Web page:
When we think of slavery, the 400 years of chattel bondage of Africans and their descendants in the New World usually comes to mind. Yet various forms of coerced labor have been referred to as slavery. Moreover, chattel slavery is not the only type of slavery to have ever existed. In order to appreciate the diversity of slave experiences, and drive our discussions about forced labor in general, we will learn about slavery in the ancient world and pre-colonial West Africa, and then more deeply explore the evolution of slave societies in the New World-North America, Latin America, and the Caribbean. Over the course of this semester we will examine and compare various forms of coerced labor from temporary servitude to full-fledged chattel slavery employing multiple perspectives and disciplines. We will examine slave hymns and chain-gang songs to investigate the perspectives of the bonded laborer; we will explore the political, economic, religious, and scientific rationales for coerced labor to delve into the perspective of the master/owner class; we will explore psychological, gender, and sociological studies to understand the effects of forced labor on the worker, his/her family, and the community; and we will analyze artwork and literature to consider how coerced laborers and their descendants seek to cope with their past. In order to put this information in perspective, we will conclude by completing a written project and formal presentation on modern slavery and human trafficking.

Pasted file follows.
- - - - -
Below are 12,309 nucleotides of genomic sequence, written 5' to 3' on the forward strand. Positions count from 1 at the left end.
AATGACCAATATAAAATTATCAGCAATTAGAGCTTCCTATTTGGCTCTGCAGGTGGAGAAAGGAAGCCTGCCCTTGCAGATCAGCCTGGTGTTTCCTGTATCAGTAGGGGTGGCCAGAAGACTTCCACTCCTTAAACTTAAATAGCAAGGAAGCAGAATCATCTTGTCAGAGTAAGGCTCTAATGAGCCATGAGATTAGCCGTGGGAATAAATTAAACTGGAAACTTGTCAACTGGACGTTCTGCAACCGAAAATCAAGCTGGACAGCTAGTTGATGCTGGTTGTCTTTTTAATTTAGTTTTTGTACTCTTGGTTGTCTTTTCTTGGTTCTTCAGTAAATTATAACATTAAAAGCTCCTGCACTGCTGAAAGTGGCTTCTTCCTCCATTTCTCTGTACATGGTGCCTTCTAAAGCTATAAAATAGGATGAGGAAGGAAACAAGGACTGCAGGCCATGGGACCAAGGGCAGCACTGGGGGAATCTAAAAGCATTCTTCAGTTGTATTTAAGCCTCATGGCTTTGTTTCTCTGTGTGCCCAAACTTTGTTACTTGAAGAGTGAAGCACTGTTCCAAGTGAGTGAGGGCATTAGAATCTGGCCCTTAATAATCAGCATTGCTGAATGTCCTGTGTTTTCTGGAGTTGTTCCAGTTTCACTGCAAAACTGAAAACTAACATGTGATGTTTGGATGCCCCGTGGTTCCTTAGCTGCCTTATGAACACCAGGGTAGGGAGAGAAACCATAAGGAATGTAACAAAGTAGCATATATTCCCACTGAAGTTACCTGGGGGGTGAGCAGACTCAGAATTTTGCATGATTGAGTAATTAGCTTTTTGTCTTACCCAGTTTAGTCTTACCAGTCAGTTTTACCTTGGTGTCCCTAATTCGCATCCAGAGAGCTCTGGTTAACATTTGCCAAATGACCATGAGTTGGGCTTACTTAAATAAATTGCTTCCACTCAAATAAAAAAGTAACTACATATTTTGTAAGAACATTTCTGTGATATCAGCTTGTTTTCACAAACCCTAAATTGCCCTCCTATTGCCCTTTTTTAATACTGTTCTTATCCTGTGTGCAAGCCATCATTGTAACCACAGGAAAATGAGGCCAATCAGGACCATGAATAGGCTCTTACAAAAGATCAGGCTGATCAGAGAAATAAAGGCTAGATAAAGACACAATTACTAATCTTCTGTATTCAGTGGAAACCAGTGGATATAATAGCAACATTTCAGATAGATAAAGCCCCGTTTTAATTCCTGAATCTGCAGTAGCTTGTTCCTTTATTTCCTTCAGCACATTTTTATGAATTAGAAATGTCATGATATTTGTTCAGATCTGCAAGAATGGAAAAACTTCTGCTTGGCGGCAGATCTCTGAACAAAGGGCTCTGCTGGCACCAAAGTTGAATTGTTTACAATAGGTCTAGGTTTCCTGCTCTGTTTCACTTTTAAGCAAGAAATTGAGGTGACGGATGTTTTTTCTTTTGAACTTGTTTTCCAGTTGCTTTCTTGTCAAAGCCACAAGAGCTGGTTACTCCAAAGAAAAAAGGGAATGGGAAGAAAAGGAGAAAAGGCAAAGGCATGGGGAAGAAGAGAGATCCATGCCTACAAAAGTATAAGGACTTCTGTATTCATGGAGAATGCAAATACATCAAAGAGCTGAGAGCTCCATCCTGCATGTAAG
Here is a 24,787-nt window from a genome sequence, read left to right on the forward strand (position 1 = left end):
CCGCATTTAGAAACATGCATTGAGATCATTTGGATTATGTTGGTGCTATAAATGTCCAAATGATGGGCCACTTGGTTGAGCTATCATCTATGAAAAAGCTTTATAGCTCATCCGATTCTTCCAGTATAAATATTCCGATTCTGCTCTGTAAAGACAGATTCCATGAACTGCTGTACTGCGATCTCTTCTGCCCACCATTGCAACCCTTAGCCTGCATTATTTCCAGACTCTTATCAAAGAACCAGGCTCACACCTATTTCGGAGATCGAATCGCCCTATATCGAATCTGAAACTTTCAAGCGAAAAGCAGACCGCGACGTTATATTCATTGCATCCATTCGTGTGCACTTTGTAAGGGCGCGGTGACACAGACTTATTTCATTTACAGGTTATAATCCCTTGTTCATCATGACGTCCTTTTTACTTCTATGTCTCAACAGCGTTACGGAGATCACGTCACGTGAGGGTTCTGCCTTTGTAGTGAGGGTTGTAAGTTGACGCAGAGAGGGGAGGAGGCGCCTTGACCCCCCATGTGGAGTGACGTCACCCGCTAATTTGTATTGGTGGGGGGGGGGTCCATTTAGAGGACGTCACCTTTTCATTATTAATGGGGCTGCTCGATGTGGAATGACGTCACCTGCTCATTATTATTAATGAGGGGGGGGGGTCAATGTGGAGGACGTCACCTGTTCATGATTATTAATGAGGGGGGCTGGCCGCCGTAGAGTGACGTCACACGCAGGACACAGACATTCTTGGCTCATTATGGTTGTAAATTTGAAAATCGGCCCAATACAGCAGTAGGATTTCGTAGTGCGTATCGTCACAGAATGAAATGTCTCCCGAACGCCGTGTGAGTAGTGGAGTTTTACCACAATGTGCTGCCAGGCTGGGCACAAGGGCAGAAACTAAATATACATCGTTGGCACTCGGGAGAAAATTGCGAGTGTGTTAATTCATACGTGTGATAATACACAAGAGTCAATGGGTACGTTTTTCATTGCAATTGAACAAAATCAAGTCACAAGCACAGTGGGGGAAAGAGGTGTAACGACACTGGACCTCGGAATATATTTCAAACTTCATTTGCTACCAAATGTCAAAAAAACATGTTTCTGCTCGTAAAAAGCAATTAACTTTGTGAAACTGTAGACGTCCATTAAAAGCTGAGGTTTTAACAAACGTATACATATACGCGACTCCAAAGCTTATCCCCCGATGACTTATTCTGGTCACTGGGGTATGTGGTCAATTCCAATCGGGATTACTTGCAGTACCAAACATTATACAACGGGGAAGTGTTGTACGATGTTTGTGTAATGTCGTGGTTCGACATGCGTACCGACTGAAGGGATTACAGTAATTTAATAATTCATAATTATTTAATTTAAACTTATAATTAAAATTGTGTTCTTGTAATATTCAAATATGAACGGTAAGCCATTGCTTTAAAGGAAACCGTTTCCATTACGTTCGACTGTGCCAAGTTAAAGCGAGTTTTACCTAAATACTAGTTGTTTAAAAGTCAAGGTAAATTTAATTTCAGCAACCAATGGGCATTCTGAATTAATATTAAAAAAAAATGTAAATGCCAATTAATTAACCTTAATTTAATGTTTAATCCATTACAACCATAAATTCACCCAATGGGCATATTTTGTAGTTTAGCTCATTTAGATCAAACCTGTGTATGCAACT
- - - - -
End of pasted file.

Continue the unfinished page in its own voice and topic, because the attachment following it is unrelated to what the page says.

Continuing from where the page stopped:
4 sh


Open to students in the third or fourth year of study.

Course Types

Core Interdisciplinary Seminar


This course is writing intensive.

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